Elon Musk’s Tesla Motors promises the car of the future today. In September, the billionaire promised something new for his electric vehicles: autopilot, mostly. Well, “90 percent of your miles can be on auto.” Left unsaid is how exactly that’s going to happen.
The goal of a self-driving Tesla car is not new. Back in September 2013, when Elon Musk first announced his goal of a “90-percent autonomous” car, Popular Science noted that “Musk reserves his public bluster mostly for Tesla, even individually responding to negative reviews of Tesla’s cars.”
Bluster is great, but alone it can’t overcome the fundamental technical challenges of a self-driving car. And those are many! Cars have to talk to one another, or at least know where other cars are. Besides other vehicles, it’s important for cars to understand other objects near the road, both static ones like fire hydrants or movings ones like people. It’s huge, and Google, which is in many ways in the lead on this technology, is still testing cars in both a virtual world and the real one.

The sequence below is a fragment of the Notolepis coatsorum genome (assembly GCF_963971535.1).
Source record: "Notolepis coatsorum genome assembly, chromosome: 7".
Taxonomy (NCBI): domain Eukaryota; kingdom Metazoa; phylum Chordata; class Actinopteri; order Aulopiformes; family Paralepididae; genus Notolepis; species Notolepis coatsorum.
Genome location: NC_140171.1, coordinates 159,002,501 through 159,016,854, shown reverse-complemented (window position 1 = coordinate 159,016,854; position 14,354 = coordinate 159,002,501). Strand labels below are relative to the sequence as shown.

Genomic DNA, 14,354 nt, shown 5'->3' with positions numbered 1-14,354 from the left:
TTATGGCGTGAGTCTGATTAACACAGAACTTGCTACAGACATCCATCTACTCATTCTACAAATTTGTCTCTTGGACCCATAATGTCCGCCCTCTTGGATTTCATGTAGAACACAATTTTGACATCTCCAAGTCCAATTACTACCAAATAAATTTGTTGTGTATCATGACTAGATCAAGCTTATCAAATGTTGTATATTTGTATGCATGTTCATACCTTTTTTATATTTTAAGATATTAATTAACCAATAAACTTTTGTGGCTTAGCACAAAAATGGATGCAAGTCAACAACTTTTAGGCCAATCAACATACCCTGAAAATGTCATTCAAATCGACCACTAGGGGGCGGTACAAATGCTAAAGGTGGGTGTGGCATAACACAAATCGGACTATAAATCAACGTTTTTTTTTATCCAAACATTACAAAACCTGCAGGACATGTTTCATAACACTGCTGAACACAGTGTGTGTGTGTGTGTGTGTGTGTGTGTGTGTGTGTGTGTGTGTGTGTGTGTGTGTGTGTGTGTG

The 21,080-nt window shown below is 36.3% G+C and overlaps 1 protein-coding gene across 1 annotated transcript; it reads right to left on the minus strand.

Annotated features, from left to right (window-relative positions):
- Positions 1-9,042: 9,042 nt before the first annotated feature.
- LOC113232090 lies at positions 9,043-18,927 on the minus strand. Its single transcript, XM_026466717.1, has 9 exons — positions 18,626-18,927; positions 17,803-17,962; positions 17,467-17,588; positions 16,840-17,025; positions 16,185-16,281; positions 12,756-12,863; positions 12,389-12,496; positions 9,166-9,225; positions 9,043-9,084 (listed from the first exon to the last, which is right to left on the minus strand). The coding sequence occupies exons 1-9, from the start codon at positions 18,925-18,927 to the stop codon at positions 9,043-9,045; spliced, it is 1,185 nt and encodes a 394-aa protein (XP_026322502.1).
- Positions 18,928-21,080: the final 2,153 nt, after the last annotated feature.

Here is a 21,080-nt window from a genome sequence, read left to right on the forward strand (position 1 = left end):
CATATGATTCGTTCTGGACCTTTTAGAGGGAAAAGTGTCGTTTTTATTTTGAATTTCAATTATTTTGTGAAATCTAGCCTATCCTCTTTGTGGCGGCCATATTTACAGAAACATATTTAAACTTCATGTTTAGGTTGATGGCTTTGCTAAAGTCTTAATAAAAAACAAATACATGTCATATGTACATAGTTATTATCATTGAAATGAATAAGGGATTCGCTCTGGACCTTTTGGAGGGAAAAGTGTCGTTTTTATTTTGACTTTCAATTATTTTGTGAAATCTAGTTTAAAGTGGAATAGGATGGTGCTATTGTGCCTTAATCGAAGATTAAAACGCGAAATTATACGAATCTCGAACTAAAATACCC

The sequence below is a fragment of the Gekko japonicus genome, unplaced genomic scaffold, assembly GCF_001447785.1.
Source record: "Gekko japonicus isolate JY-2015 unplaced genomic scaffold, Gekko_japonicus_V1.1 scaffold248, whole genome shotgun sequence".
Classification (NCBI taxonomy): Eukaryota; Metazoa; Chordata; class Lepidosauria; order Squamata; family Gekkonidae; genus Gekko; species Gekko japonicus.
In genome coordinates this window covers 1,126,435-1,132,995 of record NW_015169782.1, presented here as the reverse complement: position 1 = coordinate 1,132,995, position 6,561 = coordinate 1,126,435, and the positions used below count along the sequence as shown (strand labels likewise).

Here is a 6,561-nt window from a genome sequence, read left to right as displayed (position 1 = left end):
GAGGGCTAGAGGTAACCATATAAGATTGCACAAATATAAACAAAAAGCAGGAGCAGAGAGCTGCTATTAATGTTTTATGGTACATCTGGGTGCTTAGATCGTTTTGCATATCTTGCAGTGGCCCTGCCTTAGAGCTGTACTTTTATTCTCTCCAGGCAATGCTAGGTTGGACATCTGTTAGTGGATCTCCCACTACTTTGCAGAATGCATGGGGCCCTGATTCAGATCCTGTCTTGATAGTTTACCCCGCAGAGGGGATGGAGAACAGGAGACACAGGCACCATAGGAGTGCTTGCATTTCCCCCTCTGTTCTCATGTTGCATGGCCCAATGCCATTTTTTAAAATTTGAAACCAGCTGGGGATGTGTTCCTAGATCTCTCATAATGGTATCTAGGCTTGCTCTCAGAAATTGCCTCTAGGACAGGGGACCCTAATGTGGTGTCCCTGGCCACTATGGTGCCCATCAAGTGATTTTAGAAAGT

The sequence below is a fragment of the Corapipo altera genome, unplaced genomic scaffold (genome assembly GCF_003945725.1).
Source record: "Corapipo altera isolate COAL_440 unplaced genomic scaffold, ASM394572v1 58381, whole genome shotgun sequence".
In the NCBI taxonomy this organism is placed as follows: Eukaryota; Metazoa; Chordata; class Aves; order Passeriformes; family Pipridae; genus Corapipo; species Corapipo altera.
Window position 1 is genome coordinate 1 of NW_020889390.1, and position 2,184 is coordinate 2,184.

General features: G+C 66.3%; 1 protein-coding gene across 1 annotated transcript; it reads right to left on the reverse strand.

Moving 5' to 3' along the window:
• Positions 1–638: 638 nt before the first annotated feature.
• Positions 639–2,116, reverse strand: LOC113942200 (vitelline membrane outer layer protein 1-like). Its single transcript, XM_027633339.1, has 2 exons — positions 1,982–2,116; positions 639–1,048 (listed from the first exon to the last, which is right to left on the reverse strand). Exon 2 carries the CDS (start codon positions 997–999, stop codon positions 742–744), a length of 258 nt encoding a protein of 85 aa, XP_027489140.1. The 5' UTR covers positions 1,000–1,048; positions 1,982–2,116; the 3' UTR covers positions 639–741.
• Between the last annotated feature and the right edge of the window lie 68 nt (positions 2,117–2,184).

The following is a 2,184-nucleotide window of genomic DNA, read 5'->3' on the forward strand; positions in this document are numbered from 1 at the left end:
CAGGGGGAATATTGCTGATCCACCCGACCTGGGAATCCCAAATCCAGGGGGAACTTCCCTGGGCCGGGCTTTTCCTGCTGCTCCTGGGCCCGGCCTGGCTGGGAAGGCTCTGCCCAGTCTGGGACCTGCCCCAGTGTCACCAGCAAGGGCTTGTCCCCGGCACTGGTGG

It’s at best unlikely that Tesla will have a self-driving car next year, but the timeline is almost less important than the goal. With tech companies urging automakers in this direction, the question isn’t if cars will drive themselves, but when.